My stressful Saturday morning melted into a tremendously positive afternoon after arriving late to Rosemont College for Philadelphia Stories’ one day writer’s conference, Push to Publish 2009: Strategies and Techniques to Get Your Work in Print and Online.
I met a bunch of cool local writers who reminded me again why I continue to bury myself with live events.
I participated in two jam-packed panel discussions, both focused on best practices in selling yourself – something I’m always willing to do at the drop of a hat.
Kelly Simmons moderated MARKETING: SELLING YOURSELF, with Rosemont College’s very own, author, Lynn Rosen; author/publisher/wonder woman, Karen E. Quinones Miller; and debut romance author, Lisa Dale.
For the final panel of the day, I moderated PROMOTING YOUR WORK IN A WEB 2.0 WORLD with the ¢entcible life blogger Kelly Whalen; poet and owner of the Barefoot Muse, Anna Evans; and children’s author, Nancy Viau.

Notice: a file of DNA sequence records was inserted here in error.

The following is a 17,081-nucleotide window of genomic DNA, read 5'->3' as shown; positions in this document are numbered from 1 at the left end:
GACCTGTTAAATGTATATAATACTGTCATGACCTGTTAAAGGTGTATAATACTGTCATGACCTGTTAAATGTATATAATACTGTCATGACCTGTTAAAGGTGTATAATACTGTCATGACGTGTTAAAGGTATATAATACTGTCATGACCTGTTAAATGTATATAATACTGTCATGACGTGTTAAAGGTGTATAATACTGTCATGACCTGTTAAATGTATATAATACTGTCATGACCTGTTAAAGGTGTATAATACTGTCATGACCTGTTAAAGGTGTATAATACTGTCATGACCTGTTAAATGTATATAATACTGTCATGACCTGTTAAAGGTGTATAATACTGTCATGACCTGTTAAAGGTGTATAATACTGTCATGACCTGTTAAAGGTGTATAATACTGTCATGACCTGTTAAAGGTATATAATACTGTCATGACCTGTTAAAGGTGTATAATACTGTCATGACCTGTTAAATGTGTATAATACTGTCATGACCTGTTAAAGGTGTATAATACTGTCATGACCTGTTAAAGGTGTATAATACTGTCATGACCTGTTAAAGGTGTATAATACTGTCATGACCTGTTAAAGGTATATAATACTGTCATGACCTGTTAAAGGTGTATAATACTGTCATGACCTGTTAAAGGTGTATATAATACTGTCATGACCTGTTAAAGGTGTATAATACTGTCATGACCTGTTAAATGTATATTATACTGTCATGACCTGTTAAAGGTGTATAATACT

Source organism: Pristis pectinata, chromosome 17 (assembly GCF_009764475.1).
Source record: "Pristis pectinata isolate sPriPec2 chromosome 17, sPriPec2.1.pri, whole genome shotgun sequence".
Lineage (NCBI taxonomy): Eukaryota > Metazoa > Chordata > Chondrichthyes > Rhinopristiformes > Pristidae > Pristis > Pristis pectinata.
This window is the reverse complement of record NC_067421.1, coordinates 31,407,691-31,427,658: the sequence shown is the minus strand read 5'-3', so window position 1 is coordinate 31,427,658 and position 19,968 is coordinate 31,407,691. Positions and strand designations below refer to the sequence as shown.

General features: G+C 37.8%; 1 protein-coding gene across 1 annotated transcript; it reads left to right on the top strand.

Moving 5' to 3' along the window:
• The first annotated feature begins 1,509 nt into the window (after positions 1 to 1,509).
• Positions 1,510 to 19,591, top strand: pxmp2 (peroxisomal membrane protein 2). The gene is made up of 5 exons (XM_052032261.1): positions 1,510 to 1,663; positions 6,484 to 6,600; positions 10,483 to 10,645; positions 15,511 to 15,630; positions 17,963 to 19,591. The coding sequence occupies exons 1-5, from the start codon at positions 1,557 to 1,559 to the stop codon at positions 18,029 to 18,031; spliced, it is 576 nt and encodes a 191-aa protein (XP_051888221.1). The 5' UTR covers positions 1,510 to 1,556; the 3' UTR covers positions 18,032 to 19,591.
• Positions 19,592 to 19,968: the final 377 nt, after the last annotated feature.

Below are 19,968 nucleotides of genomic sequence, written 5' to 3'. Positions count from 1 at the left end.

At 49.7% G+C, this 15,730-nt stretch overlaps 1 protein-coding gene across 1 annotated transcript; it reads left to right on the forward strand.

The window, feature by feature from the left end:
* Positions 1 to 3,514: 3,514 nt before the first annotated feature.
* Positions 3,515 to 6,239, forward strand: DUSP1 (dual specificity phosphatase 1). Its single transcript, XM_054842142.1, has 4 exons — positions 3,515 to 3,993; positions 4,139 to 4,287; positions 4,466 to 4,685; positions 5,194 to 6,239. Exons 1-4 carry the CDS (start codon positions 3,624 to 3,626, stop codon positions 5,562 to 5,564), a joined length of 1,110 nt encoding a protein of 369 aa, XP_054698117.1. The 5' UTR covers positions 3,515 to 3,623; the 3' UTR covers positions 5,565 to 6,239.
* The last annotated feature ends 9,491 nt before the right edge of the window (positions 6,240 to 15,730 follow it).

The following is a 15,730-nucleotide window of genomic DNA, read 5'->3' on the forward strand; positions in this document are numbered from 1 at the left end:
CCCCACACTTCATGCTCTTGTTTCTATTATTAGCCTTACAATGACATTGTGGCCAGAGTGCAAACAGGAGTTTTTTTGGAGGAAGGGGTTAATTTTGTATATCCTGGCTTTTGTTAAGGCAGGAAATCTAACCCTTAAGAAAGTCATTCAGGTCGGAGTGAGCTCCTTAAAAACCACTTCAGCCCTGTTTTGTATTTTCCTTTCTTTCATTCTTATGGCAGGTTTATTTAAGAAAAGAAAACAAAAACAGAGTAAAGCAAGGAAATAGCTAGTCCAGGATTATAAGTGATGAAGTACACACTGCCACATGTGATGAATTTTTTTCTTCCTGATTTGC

Between the two panels we covered a ton of best practices for authors marketing themselves and their work. Here are our picks for the top ways and author can market their work in today’s Web 2.0 world.
1. Define your personal brand.
Do you write children’s books, steamy, sexy vampire tales, or political satire?
When agents, publishers and readers search for you on the ‘net, be sure the online presence they find showcases your expertise and clearly demonstrates your alignment with the other authors on that shelf.
Include the unique twist or angle that sets you apart from the pack, but frame it in such a way that your work compliments the other books in your space. A fresh take on a proven concept is easier to sell to most editors than a revolutionary new way of approaching the market.
HEY! Don’t run away now. Get your head out of…the sand, and face the reality of being an author today. A blog is the number one way to drive social search. If you ignore this critical weapon in your marketing arsenal, you’re tying one hand and one leg behind you back before you even reach the starting line.